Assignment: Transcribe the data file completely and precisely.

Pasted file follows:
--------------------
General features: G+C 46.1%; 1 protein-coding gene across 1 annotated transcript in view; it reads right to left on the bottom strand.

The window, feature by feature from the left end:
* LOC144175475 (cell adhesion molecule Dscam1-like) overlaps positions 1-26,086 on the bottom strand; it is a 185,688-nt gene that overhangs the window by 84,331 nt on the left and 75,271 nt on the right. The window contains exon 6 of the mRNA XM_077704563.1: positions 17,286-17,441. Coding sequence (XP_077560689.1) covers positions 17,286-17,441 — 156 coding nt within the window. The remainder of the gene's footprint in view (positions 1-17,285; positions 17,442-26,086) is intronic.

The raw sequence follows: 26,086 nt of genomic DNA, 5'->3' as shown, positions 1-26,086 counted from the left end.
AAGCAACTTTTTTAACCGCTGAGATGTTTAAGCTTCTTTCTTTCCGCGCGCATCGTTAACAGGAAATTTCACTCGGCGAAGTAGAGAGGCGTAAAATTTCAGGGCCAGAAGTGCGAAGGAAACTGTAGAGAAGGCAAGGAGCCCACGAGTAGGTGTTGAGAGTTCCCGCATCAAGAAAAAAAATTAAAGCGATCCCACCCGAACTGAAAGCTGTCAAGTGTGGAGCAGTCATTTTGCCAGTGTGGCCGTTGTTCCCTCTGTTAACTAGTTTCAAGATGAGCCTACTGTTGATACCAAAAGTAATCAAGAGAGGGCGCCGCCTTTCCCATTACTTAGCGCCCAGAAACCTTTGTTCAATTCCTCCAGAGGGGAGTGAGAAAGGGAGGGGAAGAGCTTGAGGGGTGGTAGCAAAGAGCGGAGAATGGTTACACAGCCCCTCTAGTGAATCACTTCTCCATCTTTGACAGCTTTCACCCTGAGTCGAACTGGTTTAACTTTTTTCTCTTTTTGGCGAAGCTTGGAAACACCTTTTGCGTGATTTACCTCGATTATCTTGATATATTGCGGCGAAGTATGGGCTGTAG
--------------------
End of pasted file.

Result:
General features: G+C 46.1%; 1 protein-coding gene across 1 annotated transcript in view; it reads right to left on the bottom strand.

The window, feature by feature from the left end:
* LOC144175475 (cell adhesion molecule Dscam1-like) overlaps positions 1-26,086 on the bottom strand; it is a 185,688-nt gene that overhangs the window by 84,331 nt on the left and 75,271 nt on the right. The window contains exon 6 of the mRNA XM_077704563.1: positions 17,286-17,441. Coding sequence (XP_077560689.1) covers positions 17,286-17,441 — 156 coding nt within the window. The remainder of the gene's footprint in view (positions 1-17,285; positions 17,442-26,086) is intronic.

The raw sequence follows: 26,086 nt of genomic DNA, 5'->3' as shown, positions 1-26,086 counted from the left end.
AAGCAACTTTTTTAACCGCTGAGATGTTTAAGCTTCTTTCTTTCCGCGCGCATCGTTAACAGGAAATTTCACTCGGCGAAGTAGAGAGGCGTAAAATTTCAGGGCCAGAAGTGCGAAGGAAACTGTAGAGAAGGCAAGGAGCCCACGAGTAGGTGTTGAGAGTTCCCGCATCAAGAAAAAAAATTAAAGCGATCCCACCCGAACTGAAAGCTGTCAAGTGTGGAGCAGTCATTTTGCCAGTGTGGCCGTTGTTCCCTCTGTTAACTAGTTTCAAGATGAGCCTACTGTTGATACCAAAAGTAATCAAGAGAGGGCGCCGCCTTTCCCATTACTTAGCGCCCAGAAACCTTTGTTCAATTCCTCCAGAGGGGAGTGAGAAAGGGAGGGGAAGAGCTTGAGGGGTGGTAGCAAAGAGCGGAGAATGGTTACACAGCCCCTCTAGTGAATCACTTCTCCATCTTTGACAGCTTTCACCCTGAGTCGAACTGGTTTAACTTTTTTCTCTTTTTGGCGAAGCTTGGAAACACCTTTTGCGTGATTTACCTCGATTATCTTGATATATTGCGGCGAAGTATGGGCTGTAG